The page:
Below is the New Yorker article the case went all the way to the U.S. Supreme Court.

Where Are They Now?
April Fool!

by James Thurber

The New Yorker, Saturday, August 14, 1937, 22-26.

One snowy January evening in 1910 about a hundred professors and advanced students of mathematics from Harvard University gathered in a lecture hall in Cambridge, Massachusetts, to listen to a speaker by the name of William James Sidis. He had never addressed an audience before, and he was abashed and a little awkward at the start. His listeners had to attend closely, for he spoke in a small voice that did not carry well, and he punctuated his talk with nervous, shrill laughter. A thatch of fair hair fell far over his forehead and keen blue eyes peered out from what one of those present later described as a “pixie-like” face. The speaker wore black velvet knickers. He was eleven years old.

As the boy warmed to his subject, his shyness melted and there fell upon his listeners’ ears the most remarkable words they had ever heard from the lips of a child. William James Sidis had chosen for the subject of his lecture “Four-Dimensional Bodies.” Even in this selective group of erudite gentlemen, there were those who were unable to follow all the processes of the little boy’s thought. To such laymen as were present, the fourth dimension, as it was demonstrated that night, must indeed have perfectly fitted its colloquial definition: “a speculative realm of incomprehensibly involved relationships.” When it was all over, the distinguished Professor Daniel F. Comstock of Massachusetts Institute of Technology was moved to predict to reporters, who had listened in profound bewilderment, that young Sidis would grow up to be a great mathematician, a famous leader in the world of science.

William Sidis, who at the age of eleven made the front pages of newspapers all over the country, was a Harvard student at the time. To explain how he got there, we must look at his father, the late Boris Sidis. Born in Kiev in 1868, the elder Sidis had come to this country, learned English, and gone to Harvard, from which he was graduated in 1894. His specialty was that branch of psychotherapy which engages to alleviate the nervous diseases and maladjustments by mental suggestion. He wrote a book called “The Psychology of Suggestion,” and he was greatly interested in experiments in transmitting suggestion by means of the hypnotic state. It was his belief that in its very first years the brain is many times more susceptible to impressions than in later life. When his son was born in 1898, he was born, so to speak, into a laboratory. Boris Sidis by the time was running a psychotherapeutic institute in Brookline, Massachusetts. He was an admirer and friend of the late William James, and he named his son after that great psychologist.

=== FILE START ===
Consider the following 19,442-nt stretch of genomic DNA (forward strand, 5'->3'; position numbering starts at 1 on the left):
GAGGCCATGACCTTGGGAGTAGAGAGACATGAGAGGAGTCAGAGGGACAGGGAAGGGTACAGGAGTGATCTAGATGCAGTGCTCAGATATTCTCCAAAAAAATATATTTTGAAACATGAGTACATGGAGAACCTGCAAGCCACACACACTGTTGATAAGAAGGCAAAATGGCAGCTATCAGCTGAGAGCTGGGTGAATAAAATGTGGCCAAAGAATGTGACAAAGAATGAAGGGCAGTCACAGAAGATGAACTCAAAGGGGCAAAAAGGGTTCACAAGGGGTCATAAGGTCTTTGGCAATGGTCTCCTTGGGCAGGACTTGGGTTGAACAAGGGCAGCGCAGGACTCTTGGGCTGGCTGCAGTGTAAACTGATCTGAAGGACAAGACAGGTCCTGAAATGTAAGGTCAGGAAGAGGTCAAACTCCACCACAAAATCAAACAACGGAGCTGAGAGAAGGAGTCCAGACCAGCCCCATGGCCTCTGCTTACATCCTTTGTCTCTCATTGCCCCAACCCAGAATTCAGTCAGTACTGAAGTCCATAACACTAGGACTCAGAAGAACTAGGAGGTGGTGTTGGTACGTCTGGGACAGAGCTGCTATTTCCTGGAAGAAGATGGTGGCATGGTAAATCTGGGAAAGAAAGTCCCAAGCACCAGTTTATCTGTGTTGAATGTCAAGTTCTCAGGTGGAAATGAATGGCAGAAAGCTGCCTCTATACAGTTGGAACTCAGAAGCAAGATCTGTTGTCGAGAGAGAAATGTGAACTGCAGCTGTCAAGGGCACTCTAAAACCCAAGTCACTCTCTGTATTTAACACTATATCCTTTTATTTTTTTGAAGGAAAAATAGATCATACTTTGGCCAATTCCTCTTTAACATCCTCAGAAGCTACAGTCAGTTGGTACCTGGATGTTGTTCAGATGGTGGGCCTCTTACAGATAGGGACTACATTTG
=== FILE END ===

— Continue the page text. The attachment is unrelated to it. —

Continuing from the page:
Boris Sidis began his experiments on his son when little William was two years old. It appears that he induced a kind of hypnoidal state by the use of alphabet blocks. The quick results he got delighted his scientific mind. The child learned to spell and to read in a few months. Within a year he could write both English and French on the typewriter. At five he had composed a treatise on anatomy and had arrived at a method of calculating the date on which any day of the week had fallen during the past ten thousand years. Boris Sidis published several papers in scientific journals describing his baby’s achievements. At six, the little boy was sent to a Brookline public school, where he astounded his teachers and alarmed the other children by tearing through seven years of schooling in six months. When he was eight years old, William proposed a new table of logarithms, employing 12 instead of the usual 10 as the base. Boris Sidis published a book about his amazing son, called “Philistine and Genius,” and got into Who’s Who in America.

The wonder child was going on nine when his father tried to enroll him at Harvard. He could have passed the entrance examinations with ease, but the startled and embarrassed university authorities would not allow him to take them. He continued to perform his wonders at home, and began the study of Latin and Greek. He was not interested in toys or in any of the normal pleasures of small children. Dogs terrified him. “If I see a dog,” William told somebody at this time, “I must run away. I must hide. I like the cat. I can’t play out, for my mother would have to be there all the time—because of the possibility that I might see a dog.” His chief recreation seems to have been going on streetcar rides with his parents. The elder Sidis explained transfers to him and interested him in the names of streets and places. Even before he was five, William had learned to recite all the hours and stations on a complex railroad timetable. He would occasionally recite timetables for guests as other children recite Mother Goose rhymes or sing little songs. Those who remember him in those years say that he had something of the intense manner of a neurotic adult.